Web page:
Monday, January 9, 2012

Why Would I Bother Writing?

I am not surprised to find out that not everyone in the world likes to write.  Personally I have never really understood that.  I have been writing short shorties and silly things since grade school.  High school, though, was when it really became an obsession.  I had a concept for a book and I wrote it about high school kids from a high schooler's perspective.  I did manage to finish it at one point, though it took longer than needed because time would pass I would gain more knowledge and wisdom and emotions.  I would finish something then go back to it and try to evolve it so that it matched my age and interests.  I ripped it apart and tried again college.  I knew the characters, but I had to make them grow up and become more mature, changing them time and again.  Finally I stopped.  I had come to a point where I would never finish because I realized I would never stop growing and learning.  It was an endless pursuit.

Flash forward to the present.  I'm now married, have 2 kids, 2 dogs, a house, a car as well as old therapy bills and enough trauma from living past the rip old age of 18.  I have enough scars now to be able to sit down and pour myself into my writing.  I've laughed with friends, I've cried with my husband, I've guided my children, I've learned to stand up for myself and I've decided who I want to be.  I feel like I have enough steps on the pathway, though I know I have many more steps to go.  I'm finally at a point where I am secure enough in my thoughts and opinions to not have to write and rewrite to evolve my characters beyond infancy.  They too can start from the steps that I'm on.  Granted they will still grow and change but they won't start of in diapers and be rewritten 10 times until they have beards.

The concept of this book came to me when I was 15.  I was in a dark place and had many dark thoughts.  I have a lot in common with my heroine and I'm finally able to write it from a place of survival.  While she still has a long journey ahead of her, I have gotten past a lot of my horror.  I feel for her, which is why I need to drag her through the mud so that she can finally say she survived it too.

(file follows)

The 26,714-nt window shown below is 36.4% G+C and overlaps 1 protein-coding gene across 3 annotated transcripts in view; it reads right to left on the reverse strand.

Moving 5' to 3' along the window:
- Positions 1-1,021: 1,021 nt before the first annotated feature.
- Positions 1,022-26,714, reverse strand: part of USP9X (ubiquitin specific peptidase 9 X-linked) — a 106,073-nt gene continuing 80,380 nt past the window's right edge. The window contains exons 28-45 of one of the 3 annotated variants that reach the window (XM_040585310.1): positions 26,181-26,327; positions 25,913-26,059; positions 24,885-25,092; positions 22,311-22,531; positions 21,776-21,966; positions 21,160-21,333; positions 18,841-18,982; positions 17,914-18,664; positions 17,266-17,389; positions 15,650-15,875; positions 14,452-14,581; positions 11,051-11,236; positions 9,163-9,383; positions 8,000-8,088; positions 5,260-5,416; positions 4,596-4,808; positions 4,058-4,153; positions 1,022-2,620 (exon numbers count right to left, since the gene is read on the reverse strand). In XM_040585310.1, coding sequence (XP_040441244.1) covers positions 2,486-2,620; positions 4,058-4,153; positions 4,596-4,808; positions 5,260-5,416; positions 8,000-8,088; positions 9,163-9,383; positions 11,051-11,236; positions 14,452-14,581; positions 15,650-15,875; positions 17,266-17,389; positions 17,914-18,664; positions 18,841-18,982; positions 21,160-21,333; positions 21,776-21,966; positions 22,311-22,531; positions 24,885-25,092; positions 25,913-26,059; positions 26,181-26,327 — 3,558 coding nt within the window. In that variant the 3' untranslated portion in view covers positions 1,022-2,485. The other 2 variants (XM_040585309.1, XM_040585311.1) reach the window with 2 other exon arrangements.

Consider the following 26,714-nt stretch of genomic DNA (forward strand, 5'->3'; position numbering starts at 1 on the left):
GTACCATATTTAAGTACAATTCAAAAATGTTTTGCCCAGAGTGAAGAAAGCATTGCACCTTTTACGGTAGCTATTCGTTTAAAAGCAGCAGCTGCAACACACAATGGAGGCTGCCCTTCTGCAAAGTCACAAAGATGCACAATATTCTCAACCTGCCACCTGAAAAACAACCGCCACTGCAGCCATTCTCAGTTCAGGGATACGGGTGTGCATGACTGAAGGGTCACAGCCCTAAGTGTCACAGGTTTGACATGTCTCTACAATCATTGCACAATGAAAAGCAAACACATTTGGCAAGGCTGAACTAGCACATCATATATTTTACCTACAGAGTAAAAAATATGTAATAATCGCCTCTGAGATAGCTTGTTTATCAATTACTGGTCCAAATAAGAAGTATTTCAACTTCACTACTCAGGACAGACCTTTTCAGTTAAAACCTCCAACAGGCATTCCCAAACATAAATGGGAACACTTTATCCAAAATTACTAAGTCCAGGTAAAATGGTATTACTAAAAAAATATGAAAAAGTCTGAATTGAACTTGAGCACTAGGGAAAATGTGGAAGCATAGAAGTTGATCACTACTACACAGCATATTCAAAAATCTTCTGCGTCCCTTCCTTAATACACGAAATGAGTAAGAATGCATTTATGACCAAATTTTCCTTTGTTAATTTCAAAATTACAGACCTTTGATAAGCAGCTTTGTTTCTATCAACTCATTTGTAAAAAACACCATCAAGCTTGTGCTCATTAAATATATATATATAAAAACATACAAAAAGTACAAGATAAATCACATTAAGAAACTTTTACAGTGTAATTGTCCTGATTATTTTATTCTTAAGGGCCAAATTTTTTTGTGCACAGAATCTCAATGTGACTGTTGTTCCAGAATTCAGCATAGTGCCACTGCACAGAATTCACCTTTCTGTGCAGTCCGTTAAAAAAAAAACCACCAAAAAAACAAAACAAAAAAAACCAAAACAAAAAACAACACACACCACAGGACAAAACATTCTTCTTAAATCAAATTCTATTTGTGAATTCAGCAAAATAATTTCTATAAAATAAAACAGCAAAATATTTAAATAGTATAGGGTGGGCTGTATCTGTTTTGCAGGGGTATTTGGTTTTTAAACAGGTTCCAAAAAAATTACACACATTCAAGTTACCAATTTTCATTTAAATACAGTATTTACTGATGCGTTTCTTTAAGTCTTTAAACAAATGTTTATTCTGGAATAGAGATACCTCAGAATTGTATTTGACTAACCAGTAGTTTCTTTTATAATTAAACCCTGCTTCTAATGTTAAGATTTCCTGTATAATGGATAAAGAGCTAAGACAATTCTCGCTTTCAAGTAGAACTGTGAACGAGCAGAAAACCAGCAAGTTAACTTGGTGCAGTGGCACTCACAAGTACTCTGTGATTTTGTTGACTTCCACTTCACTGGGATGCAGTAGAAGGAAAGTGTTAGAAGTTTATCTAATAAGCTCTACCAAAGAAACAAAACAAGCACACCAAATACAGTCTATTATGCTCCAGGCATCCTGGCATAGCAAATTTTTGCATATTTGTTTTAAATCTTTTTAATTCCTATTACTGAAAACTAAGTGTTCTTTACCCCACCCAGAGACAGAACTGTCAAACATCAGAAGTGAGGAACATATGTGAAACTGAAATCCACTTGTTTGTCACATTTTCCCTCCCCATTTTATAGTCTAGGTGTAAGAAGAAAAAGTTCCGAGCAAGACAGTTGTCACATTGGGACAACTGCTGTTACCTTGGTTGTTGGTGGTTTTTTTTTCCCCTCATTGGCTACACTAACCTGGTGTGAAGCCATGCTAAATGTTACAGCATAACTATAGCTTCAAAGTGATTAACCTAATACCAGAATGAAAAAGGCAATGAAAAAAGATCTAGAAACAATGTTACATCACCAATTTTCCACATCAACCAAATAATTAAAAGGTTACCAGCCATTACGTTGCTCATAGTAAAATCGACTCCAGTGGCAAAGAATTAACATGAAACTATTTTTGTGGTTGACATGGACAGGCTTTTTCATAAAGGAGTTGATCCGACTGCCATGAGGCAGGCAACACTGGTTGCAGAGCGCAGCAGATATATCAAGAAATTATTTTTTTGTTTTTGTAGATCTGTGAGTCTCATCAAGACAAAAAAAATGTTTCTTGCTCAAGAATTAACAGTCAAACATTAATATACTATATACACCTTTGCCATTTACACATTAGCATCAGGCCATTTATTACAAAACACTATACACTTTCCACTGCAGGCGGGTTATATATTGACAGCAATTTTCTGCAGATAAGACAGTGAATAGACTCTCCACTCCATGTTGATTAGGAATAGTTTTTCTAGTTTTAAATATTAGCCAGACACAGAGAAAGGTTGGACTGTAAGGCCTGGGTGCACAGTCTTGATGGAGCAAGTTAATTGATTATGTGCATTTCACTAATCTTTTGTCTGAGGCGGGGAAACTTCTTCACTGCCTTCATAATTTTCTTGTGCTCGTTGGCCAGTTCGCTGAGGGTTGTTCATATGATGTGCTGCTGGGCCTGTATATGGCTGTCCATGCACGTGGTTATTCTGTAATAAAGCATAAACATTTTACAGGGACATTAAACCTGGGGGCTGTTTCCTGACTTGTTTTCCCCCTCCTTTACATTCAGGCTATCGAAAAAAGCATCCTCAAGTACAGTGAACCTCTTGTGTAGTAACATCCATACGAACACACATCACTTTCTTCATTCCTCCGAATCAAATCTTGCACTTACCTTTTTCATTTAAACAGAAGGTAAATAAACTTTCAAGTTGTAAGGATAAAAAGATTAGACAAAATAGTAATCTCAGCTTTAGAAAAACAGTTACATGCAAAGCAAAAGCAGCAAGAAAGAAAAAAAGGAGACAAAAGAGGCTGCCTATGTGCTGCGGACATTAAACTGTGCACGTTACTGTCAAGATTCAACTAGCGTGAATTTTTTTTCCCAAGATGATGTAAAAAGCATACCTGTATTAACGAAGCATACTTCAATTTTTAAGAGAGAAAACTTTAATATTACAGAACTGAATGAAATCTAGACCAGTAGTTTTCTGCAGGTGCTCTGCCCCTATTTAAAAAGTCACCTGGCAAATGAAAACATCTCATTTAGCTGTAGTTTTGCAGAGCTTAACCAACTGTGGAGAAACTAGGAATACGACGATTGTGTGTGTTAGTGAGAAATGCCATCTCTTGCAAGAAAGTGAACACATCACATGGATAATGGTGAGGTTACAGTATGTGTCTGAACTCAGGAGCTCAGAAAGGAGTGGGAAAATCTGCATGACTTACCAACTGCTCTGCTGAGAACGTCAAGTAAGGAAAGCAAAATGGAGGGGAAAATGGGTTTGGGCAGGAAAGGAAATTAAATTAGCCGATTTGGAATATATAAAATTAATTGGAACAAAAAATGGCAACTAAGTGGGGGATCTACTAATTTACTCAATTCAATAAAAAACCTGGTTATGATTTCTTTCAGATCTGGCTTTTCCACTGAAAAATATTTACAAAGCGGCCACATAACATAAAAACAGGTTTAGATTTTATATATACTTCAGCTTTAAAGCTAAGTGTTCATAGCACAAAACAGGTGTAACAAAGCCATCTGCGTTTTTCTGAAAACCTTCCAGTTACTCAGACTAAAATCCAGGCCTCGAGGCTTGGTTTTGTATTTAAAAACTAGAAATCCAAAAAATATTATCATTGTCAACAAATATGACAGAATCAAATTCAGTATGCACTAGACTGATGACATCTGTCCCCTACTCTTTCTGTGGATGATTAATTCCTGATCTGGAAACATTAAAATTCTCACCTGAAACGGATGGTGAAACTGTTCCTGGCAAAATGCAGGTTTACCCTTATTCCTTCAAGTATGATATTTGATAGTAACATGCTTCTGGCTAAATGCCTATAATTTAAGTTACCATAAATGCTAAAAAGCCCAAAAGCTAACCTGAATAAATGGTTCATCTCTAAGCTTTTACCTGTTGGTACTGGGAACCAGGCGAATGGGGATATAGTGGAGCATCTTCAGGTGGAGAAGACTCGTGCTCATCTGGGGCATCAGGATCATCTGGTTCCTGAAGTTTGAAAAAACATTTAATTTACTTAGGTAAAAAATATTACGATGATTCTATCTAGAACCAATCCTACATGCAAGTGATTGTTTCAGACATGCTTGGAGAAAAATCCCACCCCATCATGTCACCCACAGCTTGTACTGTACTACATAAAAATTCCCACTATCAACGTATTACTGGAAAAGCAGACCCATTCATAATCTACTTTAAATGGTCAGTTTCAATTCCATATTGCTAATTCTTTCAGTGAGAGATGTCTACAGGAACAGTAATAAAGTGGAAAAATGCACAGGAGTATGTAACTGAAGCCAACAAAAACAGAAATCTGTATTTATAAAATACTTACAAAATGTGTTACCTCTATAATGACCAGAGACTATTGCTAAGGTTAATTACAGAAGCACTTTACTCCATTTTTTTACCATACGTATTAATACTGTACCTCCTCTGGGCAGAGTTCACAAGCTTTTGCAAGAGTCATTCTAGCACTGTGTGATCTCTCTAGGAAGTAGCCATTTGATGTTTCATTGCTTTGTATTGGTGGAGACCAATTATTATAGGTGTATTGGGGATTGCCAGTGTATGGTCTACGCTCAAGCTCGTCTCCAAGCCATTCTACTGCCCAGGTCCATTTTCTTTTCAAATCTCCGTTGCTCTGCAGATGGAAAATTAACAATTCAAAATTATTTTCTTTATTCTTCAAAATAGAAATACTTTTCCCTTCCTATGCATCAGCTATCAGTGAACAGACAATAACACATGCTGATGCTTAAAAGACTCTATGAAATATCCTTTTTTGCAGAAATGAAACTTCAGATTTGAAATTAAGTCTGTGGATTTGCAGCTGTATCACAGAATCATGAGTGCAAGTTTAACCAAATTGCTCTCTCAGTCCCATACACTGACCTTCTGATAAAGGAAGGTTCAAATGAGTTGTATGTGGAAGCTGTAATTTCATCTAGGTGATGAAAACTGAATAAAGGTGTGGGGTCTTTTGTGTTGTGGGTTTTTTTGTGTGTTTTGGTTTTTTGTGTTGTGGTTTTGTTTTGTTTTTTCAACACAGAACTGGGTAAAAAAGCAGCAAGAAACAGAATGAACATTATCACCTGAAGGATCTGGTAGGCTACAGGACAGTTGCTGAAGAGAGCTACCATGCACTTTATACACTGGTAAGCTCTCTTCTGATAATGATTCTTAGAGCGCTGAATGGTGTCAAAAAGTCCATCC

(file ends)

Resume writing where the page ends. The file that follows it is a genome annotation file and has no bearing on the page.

I had written a story that involved my concept and my heroine but I was too bogged down in details for the look and feel of the main location.  I also didn't know what was going to happen to her in the end.  I honestly haven't even read through it in decades, but have vague recollections.  I needed to start fresh and give her a purpose this time.  I told myself that I didn't have to get caught up in so much unneeded detail.  I had to be able to move the story along.  I always had the paranormal aspect of the story, but didn't even know about the romance part of it.  Not until I learned about romance.

I had left my heroine rotting for years, almost 16 years, until I dug her back up and decided that she needed to be around people again, instead of her prison, both literally and metaphorically speaking.  She was in a prison.  She had been a coping mechanism in my youth, so she had stayed locked away.  Once I let her interact with people, or more specifically men, that's when she took off.  So for the last 7 years or so I have allowed her to develop in my mind.  Whenever I was bored and needed a break from life, I would try and figure out what she was doing.  Overtime I gave her a back story and more people to interact with and before I knew it, I had a concept worth writing about.